I smiled when I heard that Central Bank director Fiona Muldoon had described dealing with the banks as ‘like dealing with troublesome teenagers‘. This was referring to their resistance to resolving their loan book issues for the last five years.
The thing that wasn’t mentioned was ‘why’, and as always, it’s the ‘why’ that plagues many of us the most. The ‘delay and pray’ response is a standard tactic deployed by lenders when they have a crisis, this has occurred in Japan in the past, is currently an issue in Vietnam and also in the USA. Banking is one of the industries where honesty is not the point, survival is. At any time a bank could unwind if everybody made their claims against them and the same broadly holds true for dealing with bad debts.
If a bank started to deal with one bad debt (at a time when there is a pent up mass of them in the system) it would quickly eat through both their capital and provisions, their preference is therefore to extend out losses over as long a period as possible and to meet those losses with incoming operating profit. The issue here is that it doesn’t work because it creates zombie banks (which is what Japan has proven).
This ties in with why they will start to look for more ways to get more from their customers, be it charging for current accounts, higher loan rates, jacking up rates on existing borrowers or less favourable terms on other credit products. The rationale is simple, bring in as much money as you can and put it aside (rather than lend it) so that one day you can deal with the problem, again, this delay tactic is a stock response to their financial problems.
State ownership (which was cited by many as a ‘solution’) hasn’t made much of a difference in this respect, the only thing that would have solved this would have been to shut down errant lenders in the first place, force losses onto investors in the order for which they signed up for them (namely, equity gets wiped out first, then preference shares, and then down into all of the bondholders).
Not dealing with problems and not lending are intricately linked issues in banking. Loan repayments and operating profit would normally be lent out to some degree, but instead now it is being used to deleverage and in order to provide for future problems. Banks have been provisioning for bad debts for many years but not actually using those provisions actively – this is effectively a form of tax dodge.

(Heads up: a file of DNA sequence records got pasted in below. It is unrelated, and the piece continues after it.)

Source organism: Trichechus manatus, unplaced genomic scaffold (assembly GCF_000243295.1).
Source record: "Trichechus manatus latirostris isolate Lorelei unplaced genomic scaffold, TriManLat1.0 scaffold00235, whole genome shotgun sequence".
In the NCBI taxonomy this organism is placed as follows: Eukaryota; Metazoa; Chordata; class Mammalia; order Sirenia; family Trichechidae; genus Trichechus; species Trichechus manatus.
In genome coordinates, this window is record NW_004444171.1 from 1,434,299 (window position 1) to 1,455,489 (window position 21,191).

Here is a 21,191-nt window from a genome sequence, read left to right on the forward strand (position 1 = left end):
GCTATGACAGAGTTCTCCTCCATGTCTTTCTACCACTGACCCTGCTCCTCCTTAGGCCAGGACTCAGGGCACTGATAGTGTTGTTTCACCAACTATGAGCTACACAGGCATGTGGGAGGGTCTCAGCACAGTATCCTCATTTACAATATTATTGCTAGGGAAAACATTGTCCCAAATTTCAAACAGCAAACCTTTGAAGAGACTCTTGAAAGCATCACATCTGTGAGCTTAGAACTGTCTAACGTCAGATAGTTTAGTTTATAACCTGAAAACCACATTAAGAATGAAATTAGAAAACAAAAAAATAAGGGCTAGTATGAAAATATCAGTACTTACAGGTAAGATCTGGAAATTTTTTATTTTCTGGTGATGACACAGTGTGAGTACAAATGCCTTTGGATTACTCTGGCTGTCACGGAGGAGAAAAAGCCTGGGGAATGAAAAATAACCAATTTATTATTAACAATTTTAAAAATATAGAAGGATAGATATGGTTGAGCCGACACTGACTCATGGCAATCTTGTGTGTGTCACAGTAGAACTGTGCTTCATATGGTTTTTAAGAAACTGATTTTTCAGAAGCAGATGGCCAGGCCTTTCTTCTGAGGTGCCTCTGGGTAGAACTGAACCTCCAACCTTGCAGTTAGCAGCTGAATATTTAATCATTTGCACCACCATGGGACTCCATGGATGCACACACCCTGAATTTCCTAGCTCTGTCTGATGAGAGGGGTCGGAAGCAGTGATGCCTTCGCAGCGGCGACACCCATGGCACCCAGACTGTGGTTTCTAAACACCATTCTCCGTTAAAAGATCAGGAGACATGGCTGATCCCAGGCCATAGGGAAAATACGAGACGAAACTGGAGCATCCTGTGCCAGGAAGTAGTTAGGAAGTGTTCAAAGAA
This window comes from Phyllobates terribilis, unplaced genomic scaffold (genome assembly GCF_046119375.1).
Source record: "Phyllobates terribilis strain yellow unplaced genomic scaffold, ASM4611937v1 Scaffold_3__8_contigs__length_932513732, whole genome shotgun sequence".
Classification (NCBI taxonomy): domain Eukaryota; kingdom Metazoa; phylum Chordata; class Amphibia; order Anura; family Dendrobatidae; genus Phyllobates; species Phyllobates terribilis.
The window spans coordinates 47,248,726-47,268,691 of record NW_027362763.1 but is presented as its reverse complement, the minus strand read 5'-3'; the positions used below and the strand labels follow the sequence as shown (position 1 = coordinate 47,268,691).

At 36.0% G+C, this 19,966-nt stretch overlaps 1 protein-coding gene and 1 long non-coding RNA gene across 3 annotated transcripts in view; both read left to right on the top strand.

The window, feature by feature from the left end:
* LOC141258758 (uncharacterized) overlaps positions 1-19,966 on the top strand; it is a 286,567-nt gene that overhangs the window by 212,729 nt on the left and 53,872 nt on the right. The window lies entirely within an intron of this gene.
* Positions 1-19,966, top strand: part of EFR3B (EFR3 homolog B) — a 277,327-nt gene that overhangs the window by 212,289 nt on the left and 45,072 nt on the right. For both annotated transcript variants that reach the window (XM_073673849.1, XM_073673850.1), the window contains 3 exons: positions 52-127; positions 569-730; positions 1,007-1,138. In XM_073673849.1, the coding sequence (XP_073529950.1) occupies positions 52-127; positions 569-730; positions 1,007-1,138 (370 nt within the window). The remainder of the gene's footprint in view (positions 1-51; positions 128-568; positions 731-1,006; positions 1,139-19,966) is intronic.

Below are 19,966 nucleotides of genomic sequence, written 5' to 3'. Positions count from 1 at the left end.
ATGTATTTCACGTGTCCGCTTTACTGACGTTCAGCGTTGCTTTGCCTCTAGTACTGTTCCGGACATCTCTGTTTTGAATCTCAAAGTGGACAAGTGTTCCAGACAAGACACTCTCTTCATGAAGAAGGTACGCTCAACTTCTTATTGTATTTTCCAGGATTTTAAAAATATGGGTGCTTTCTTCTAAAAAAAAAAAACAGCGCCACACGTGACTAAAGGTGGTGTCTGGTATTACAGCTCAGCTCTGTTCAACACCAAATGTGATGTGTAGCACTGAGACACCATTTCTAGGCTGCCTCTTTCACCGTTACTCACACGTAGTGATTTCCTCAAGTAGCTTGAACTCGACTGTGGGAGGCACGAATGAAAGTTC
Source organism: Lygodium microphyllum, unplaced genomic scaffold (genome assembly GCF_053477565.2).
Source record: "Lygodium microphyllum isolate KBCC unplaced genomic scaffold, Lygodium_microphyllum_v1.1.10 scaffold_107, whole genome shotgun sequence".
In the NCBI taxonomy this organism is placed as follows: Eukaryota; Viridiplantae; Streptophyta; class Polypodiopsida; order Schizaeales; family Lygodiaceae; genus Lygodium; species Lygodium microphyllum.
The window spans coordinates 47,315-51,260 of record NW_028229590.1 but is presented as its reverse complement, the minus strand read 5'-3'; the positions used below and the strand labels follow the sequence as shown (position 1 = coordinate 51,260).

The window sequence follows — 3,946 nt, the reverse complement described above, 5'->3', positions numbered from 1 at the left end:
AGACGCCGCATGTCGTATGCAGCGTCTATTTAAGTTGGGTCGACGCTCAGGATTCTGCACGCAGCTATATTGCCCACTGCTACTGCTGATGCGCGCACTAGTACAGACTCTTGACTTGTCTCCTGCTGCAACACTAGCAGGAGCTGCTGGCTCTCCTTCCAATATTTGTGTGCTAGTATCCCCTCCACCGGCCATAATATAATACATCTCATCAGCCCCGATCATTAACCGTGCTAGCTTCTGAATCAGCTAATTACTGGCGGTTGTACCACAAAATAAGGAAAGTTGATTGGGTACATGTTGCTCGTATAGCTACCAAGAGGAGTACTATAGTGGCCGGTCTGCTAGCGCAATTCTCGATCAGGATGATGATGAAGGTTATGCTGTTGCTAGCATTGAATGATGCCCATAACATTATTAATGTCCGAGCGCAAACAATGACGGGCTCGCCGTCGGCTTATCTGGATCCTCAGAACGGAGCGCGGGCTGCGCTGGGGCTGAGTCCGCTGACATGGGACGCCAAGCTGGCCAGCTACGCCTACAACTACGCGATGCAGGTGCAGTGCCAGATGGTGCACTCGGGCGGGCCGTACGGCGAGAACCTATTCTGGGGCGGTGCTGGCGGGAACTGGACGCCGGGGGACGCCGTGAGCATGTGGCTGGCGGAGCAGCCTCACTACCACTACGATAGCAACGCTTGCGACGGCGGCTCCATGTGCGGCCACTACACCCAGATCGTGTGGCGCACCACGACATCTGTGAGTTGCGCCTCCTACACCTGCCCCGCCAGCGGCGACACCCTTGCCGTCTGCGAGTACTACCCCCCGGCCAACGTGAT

I jokingly describe their plans as a ‘three point plan’ which is 1. delay, 2. deny, 3. delay some more. The non-funny part is that maturity transformation (what banks actually do as intermediaries) doesn’t occur. The credit cycle in Ireland will not resolve until banks are lending and deleveraged, personally I think they want this, but getting there is the impossible part.
Technical insolvency is another issue, if your assets are rapidly written down then your liabilities are larger, these liabilities are deposits, bonds etc. and also represent a claim on the bank, so they suffer from a double balance sheet challenge, and once more, not writing down loans is part of the answer. If they can keep valuations as high as technically possible on paper it is better than actualizing the values when securities are sold (where true market value then becomes the benchmark rather than the modelled value).
It isn’t so much that banks are ‘hiding’ these loans, they simply have a preference for doing what is in their best interest, stop credit, increase prices, reduce the size of assets and liabilities and deal with the bigger issues further down the road. The frustration the Central Bank director was getting at was that this was not what we paid for, we didn’t give them €64bn in order to do what a regular zombie bank would do without that help.
Annoying to say the least! The answer though is to perhaps get more banks lending, or start a new bank that has some capital and a need for lending in order to create assets, this bank could then be sold for a profit in years to come. Single problem, we don’t have the cash to do that!